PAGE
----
Stars: 4 of 5.
Running Time: 101 minutes.
Notable Cast or Crew: Stacy Keach and Jamie Lee Curtis (both John Carpenter favorites, with the former in BODY BAGS and ESCAPE FROM L.A. and the latter in HALLOWEEN and THE FOG).
Tag-lines: "The truck driver plays games... The hitchhiker plays games. And the killer is playing the deadliest game of all!"
Best one-liner: "Hors d'ouevre, Boswell?"
A lot of people like to blather on about how Brian de Palma is the most noteworthy Hitchcock disciple, but I gotta say that the Aussie Richard Franklin (PSYCHO II, CLOAK & DAGGER) seriously deserves his due. I find myself increasingly impressed by his engaging stories (which exquisitely blur the line between paranoid fantasy and reality), his obsessive attention to aesthetic and aural detail, and his ability to duplicate that elusive Hitchcock atmosphere with such confidence that he doesn't need to pour in gratuitous heapings of sex and violence to mask his own insecurities (like de Palma).
But on to ROADGAMES: Stacy Keach is brilliant as our jocular, overeducated truck driver, or, I should say, a man who at the moment happens to drive a truck. He lives only to share his internal monologue with his dingo, Boswell, and to dazzle the unsuspecting hitchhiker with his encyclopedic knowledge of Bronte and Pope, his rapier wit, his stylish innuendo.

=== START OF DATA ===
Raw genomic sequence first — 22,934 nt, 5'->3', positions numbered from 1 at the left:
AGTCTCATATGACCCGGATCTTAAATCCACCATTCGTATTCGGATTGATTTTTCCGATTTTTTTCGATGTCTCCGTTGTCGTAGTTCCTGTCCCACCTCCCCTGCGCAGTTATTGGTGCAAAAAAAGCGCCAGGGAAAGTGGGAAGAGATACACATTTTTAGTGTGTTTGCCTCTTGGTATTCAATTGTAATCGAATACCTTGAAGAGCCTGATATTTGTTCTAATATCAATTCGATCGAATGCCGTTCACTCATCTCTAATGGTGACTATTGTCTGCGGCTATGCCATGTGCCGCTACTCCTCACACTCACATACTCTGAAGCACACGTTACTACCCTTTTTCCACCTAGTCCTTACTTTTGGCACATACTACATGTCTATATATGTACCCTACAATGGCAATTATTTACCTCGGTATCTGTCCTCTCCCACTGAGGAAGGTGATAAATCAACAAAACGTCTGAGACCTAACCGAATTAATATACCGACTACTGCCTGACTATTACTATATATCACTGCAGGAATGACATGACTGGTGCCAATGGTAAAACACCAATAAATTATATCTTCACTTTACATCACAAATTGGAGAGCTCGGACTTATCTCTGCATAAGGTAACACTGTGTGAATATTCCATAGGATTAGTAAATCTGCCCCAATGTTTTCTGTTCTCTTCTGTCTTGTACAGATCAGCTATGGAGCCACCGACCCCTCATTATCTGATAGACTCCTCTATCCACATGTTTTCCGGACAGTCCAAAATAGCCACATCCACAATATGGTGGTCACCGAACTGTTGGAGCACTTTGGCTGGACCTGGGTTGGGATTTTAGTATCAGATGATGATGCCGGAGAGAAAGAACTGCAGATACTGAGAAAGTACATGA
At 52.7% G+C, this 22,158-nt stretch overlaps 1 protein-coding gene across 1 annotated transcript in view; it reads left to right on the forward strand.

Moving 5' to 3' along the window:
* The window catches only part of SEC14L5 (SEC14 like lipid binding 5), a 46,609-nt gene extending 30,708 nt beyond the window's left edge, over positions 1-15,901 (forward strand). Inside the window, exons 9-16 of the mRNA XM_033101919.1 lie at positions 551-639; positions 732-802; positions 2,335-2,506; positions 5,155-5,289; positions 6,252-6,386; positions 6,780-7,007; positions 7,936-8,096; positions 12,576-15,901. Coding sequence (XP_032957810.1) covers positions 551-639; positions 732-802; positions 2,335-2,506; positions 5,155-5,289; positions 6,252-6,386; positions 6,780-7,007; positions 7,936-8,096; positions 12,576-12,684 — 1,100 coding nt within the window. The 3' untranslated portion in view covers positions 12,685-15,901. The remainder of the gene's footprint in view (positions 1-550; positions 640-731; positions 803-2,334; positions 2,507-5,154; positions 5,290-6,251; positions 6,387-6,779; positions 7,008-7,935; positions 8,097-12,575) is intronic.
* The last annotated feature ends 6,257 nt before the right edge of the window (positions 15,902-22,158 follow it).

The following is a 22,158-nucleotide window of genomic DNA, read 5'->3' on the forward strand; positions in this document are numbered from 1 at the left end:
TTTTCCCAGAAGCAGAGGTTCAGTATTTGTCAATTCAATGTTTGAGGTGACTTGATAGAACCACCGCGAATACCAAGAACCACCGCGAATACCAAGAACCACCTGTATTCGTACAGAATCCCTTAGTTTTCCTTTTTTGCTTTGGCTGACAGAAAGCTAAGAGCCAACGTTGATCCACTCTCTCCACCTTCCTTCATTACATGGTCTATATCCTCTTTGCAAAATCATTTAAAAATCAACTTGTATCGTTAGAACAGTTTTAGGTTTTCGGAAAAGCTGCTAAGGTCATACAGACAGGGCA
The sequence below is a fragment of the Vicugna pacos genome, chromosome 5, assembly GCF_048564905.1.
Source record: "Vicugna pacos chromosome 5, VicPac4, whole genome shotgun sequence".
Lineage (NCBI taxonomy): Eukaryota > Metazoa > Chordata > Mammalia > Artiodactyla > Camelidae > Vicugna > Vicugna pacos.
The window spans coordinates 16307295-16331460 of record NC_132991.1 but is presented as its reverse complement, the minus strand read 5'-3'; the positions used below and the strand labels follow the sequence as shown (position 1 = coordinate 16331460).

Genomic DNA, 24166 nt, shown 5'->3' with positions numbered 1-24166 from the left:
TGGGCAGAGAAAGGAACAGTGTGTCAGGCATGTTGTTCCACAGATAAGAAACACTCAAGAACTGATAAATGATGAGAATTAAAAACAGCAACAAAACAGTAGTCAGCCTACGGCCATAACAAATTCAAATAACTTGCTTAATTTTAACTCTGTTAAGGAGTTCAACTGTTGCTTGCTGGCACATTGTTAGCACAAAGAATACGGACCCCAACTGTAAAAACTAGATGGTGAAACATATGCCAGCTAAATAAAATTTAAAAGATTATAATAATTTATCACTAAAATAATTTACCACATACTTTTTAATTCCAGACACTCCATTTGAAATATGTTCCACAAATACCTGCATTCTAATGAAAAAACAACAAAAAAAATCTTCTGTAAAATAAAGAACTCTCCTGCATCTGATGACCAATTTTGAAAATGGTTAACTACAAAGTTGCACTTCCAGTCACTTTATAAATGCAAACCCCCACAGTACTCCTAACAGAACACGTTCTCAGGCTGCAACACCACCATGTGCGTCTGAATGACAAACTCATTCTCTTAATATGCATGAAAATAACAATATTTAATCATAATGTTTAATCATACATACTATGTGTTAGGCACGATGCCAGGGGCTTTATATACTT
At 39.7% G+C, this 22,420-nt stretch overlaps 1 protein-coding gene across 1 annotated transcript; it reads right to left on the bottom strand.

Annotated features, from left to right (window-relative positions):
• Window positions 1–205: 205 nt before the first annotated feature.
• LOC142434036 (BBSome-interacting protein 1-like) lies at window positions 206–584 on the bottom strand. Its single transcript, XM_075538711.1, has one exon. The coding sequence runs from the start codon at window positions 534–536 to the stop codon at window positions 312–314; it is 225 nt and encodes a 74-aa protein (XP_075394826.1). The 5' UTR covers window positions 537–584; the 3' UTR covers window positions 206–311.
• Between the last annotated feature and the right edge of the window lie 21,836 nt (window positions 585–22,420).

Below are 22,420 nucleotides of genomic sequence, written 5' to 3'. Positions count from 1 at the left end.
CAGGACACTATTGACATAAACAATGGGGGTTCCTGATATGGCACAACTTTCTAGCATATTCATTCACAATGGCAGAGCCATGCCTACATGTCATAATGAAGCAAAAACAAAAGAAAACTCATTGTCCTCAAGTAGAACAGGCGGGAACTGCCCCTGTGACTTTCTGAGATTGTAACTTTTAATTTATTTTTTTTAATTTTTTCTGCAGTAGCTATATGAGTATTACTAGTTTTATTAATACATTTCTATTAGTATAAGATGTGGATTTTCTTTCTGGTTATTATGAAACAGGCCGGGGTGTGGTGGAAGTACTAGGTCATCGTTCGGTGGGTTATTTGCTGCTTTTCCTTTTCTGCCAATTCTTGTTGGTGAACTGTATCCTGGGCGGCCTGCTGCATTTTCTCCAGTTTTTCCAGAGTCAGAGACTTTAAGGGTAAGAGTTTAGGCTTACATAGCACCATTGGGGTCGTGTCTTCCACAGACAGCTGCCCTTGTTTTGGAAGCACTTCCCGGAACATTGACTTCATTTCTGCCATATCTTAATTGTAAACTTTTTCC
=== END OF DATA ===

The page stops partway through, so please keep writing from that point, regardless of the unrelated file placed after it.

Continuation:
He is a man with boundless imagination, capable of transforming his cab into Madame Geoffrin's salon, his harmonica noodlings into 'Eine kleine Nachtmusik,' and a fellow traveler into Jack the Ripper- or maybe he's not imagining things at all...
Teaming up with hitchhiking runaway heiress Jamie Lee Curtis, Keach becomes an amateur sleuth par excellence- he just needs some sleep, or perhaps a few more pills, to avoid the frame and unravel the enigma.
Franklin tautly and gleefully imparts his tale with little slices of pure cinema: the killer lurks behind a victim as she tunes a guitar- the pitch rising with each step- this diegetic sound cleverly replacing what could have involved a cliched musical score.
A 360-degree pan in a roadhouse (as Keach tries to call the cops) is a mini-master's course in filmmaking- a natural rhythm is established by the inviting noises of a pinball machine, the reactions of the patrons are gradual and believable, and a macabre mural is revealed at the perfect moment. Bravo! I know Hitch would be proud. Four stars.